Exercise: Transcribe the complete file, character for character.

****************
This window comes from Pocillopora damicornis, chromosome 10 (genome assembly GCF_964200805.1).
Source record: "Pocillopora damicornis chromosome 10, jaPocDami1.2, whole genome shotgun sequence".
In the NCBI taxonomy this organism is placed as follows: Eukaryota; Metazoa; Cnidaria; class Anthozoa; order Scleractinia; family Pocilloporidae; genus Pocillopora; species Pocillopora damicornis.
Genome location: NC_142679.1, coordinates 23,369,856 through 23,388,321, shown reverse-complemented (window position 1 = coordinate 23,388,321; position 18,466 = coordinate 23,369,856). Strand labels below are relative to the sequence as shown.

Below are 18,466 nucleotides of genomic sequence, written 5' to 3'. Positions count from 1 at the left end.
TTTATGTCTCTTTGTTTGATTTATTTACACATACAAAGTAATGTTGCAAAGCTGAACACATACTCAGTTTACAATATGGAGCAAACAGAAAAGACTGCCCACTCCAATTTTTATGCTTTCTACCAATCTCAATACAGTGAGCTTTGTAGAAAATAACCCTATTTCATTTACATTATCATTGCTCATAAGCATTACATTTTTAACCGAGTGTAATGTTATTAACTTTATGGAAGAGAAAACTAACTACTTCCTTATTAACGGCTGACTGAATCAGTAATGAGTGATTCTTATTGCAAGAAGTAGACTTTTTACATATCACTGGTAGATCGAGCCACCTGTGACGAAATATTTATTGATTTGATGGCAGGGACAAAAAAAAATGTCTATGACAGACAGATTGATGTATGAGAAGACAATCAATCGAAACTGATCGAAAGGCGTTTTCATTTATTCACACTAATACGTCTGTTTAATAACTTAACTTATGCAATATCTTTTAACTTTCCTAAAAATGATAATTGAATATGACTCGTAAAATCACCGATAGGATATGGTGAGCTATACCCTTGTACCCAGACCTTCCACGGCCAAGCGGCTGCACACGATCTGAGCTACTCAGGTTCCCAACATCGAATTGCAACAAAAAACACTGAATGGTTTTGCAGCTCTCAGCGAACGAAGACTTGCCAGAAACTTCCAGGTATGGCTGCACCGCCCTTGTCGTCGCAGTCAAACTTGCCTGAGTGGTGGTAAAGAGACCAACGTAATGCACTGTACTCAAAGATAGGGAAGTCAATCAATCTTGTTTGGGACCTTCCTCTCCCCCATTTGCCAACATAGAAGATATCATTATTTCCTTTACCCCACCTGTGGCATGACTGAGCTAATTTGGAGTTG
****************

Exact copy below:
This window comes from Pocillopora damicornis, chromosome 10 (genome assembly GCF_964200805.1).
Source record: "Pocillopora damicornis chromosome 10, jaPocDami1.2, whole genome shotgun sequence".
In the NCBI taxonomy this organism is placed as follows: Eukaryota; Metazoa; Cnidaria; class Anthozoa; order Scleractinia; family Pocilloporidae; genus Pocillopora; species Pocillopora damicornis.
Genome location: NC_142679.1, coordinates 23,369,856 through 23,388,321, shown reverse-complemented (window position 1 = coordinate 23,388,321; position 18,466 = coordinate 23,369,856). Strand labels below are relative to the sequence as shown.

Below are 18,466 nucleotides of genomic sequence, written 5' to 3'. Positions count from 1 at the left end.
TTTATGTCTCTTTGTTTGATTTATTTACACATACAAAGTAATGTTGCAAAGCTGAACACATACTCAGTTTACAATATGGAGCAAACAGAAAAGACTGCCCACTCCAATTTTTATGCTTTCTACCAATCTCAATACAGTGAGCTTTGTAGAAAATAACCCTATTTCATTTACATTATCATTGCTCATAAGCATTACATTTTTAACCGAGTGTAATGTTATTAACTTTATGGAAGAGAAAACTAACTACTTCCTTATTAACGGCTGACTGAATCAGTAATGAGTGATTCTTATTGCAAGAAGTAGACTTTTTACATATCACTGGTAGATCGAGCCACCTGTGACGAAATATTTATTGATTTGATGGCAGGGACAAAAAAAAATGTCTATGACAGACAGATTGATGTATGAGAAGACAATCAATCGAAACTGATCGAAAGGCGTTTTCATTTATTCACACTAATACGTCTGTTTAATAACTTAACTTATGCAATATCTTTTAACTTTCCTAAAAATGATAATTGAATATGACTCGTAAAATCACCGATAGGATATGGTGAGCTATACCCTTGTACCCAGACCTTCCACGGCCAAGCGGCTGCACACGATCTGAGCTACTCAGGTTCCCAACATCGAATTGCAACAAAAAACACTGAATGGTTTTGCAGCTCTCAGCGAACGAAGACTTGCCAGAAACTTCCAGGTATGGCTGCACCGCCCTTGTCGTCGCAGTCAAACTTGCCTGAGTGGTGGTAAAGAGACCAACGTAATGCACTGTACTCAAAGATAGGGAAGTCAATCAATCTTGTTTGGGACCTTCCTCTCCCCCATTTGCCAACATAGAAGATATCATTATTTCCTTTACCCCACCTGTGGCATGACTGAGCTAATTTGGAGTTG